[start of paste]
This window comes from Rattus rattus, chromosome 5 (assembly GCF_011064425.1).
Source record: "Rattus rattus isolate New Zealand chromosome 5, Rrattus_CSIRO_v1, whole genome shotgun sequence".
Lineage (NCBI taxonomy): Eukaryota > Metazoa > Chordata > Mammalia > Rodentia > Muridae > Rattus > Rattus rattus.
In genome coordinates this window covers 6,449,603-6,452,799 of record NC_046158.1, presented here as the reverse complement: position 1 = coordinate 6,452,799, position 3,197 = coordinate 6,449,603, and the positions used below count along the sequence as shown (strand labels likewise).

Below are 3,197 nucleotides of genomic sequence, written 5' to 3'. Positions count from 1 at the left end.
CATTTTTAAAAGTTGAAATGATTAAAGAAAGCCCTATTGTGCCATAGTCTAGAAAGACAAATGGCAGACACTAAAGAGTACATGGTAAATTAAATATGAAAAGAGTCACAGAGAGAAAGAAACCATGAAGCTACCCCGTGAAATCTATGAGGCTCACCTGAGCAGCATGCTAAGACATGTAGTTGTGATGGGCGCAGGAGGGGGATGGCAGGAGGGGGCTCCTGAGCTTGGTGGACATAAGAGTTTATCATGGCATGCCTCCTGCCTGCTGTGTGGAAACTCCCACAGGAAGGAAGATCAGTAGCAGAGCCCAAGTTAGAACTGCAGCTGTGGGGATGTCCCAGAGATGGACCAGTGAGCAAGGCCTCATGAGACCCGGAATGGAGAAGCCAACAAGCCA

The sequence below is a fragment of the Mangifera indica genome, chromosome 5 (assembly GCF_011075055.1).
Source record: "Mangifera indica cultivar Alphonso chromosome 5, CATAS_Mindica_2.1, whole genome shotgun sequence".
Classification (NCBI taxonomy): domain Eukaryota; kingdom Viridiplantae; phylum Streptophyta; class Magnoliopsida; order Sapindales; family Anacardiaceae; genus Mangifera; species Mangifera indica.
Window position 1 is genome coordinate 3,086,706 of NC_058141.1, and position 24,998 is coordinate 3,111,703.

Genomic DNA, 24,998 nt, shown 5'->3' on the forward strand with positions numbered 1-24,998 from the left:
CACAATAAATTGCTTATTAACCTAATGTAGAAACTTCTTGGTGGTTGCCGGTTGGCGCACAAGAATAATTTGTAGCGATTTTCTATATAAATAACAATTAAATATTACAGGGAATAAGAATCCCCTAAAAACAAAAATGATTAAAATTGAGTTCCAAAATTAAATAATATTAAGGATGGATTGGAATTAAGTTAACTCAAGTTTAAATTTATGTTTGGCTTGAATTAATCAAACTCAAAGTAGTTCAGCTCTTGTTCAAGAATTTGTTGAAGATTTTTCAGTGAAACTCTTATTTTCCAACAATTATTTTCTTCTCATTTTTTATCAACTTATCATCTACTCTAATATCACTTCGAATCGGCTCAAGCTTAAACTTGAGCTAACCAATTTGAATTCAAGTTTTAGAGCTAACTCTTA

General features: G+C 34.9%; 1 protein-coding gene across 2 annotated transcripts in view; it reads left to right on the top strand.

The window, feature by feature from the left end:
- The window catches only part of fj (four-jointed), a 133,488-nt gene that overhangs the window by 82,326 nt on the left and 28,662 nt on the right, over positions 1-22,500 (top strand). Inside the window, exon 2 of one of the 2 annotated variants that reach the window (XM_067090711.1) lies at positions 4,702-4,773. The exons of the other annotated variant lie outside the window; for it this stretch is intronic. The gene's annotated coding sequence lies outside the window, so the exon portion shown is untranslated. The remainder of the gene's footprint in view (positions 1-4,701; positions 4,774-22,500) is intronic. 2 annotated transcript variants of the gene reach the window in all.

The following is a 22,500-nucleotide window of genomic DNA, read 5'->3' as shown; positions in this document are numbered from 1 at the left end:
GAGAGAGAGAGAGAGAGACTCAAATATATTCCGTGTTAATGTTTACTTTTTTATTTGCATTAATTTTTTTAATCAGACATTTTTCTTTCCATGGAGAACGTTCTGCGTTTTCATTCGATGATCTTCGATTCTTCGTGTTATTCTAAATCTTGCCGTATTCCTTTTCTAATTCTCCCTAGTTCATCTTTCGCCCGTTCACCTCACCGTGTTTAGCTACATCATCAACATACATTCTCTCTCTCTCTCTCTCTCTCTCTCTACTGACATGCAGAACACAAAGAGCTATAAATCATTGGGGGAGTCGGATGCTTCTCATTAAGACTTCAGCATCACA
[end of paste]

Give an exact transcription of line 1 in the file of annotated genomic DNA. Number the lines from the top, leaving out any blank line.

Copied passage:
This window comes from Rattus rattus, chromosome 5 (assembly GCF_011064425.1).